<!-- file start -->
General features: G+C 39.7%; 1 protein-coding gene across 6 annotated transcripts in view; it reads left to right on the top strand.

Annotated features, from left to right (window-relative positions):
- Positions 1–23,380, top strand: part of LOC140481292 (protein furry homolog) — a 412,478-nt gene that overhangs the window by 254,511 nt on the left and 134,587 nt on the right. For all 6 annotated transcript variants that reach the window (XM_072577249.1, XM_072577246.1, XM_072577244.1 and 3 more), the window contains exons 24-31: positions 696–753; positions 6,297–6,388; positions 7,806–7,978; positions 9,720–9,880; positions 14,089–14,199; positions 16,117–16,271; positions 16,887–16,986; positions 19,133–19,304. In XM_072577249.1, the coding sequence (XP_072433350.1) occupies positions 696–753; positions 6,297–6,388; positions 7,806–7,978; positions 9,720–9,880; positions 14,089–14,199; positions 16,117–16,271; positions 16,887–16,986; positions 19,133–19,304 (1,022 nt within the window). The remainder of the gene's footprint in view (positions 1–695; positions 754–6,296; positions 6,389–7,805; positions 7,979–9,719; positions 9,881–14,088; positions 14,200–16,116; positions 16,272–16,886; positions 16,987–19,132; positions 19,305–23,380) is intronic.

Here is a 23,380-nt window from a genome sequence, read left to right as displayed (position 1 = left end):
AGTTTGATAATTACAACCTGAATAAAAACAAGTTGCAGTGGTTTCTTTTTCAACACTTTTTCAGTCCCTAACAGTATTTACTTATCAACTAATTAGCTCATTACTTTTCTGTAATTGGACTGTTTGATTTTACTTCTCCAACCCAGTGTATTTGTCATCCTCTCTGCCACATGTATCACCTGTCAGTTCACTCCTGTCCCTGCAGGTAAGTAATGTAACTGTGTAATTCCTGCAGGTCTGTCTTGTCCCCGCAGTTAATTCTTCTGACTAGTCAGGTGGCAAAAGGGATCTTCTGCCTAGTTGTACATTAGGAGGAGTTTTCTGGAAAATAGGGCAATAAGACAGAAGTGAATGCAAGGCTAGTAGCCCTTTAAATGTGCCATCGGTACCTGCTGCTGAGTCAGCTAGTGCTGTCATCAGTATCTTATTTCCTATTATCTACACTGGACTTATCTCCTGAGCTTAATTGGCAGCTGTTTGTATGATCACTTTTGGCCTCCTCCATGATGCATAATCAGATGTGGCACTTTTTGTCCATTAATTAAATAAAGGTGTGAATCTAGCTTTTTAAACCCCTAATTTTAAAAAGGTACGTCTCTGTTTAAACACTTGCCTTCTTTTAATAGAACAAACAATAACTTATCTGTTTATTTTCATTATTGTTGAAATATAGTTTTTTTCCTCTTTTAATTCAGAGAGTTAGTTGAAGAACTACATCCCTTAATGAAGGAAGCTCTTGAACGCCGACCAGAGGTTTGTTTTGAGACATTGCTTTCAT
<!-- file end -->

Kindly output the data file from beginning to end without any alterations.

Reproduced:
General features: G+C 39.7%; 1 protein-coding gene across 6 annotated transcripts in view; it reads left to right on the top strand.

Annotated features, from left to right (window-relative positions):
- Positions 1–23,380, top strand: part of LOC140481292 (protein furry homolog) — a 412,478-nt gene that overhangs the window by 254,511 nt on the left and 134,587 nt on the right. For all 6 annotated transcript variants that reach the window (XM_072577249.1, XM_072577246.1, XM_072577244.1 and 3 more), the window contains exons 24-31: positions 696–753; positions 6,297–6,388; positions 7,806–7,978; positions 9,720–9,880; positions 14,089–14,199; positions 16,117–16,271; positions 16,887–16,986; positions 19,133–19,304. In XM_072577249.1, the coding sequence (XP_072433350.1) occupies positions 696–753; positions 6,297–6,388; positions 7,806–7,978; positions 9,720–9,880; positions 14,089–14,199; positions 16,117–16,271; positions 16,887–16,986; positions 19,133–19,304 (1,022 nt within the window). The remainder of the gene's footprint in view (positions 1–695; positions 754–6,296; positions 6,389–7,805; positions 7,979–9,719; positions 9,881–14,088; positions 14,200–16,116; positions 16,272–16,886; positions 16,987–19,132; positions 19,305–23,380) is intronic.

Here is a 23,380-nt window from a genome sequence, read left to right as displayed (position 1 = left end):
AGTTTGATAATTACAACCTGAATAAAAACAAGTTGCAGTGGTTTCTTTTTCAACACTTTTTCAGTCCCTAACAGTATTTACTTATCAACTAATTAGCTCATTACTTTTCTGTAATTGGACTGTTTGATTTTACTTCTCCAACCCAGTGTATTTGTCATCCTCTCTGCCACATGTATCACCTGTCAGTTCACTCCTGTCCCTGCAGGTAAGTAATGTAACTGTGTAATTCCTGCAGGTCTGTCTTGTCCCCGCAGTTAATTCTTCTGACTAGTCAGGTGGCAAAAGGGATCTTCTGCCTAGTTGTACATTAGGAGGAGTTTTCTGGAAAATAGGGCAATAAGACAGAAGTGAATGCAAGGCTAGTAGCCCTTTAAATGTGCCATCGGTACCTGCTGCTGAGTCAGCTAGTGCTGTCATCAGTATCTTATTTCCTATTATCTACACTGGACTTATCTCCTGAGCTTAATTGGCAGCTGTTTGTATGATCACTTTTGGCCTCCTCCATGATGCATAATCAGATGTGGCACTTTTTGTCCATTAATTAAATAAAGGTGTGAATCTAGCTTTTTAAACCCCTAATTTTAAAAAGGTACGTCTCTGTTTAAACACTTGCCTTCTTTTAATAGAACAAACAATAACTTATCTGTTTATTTTCATTATTGTTGAAATATAGTTTTTTTCCTCTTTTAATTCAGAGAGTTAGTTGAAGAACTACATCCCTTAATGAAGGAAGCTCTTGAACGCCGACCAGAGGTTTGTTTTGAGACATTGCTTTCAT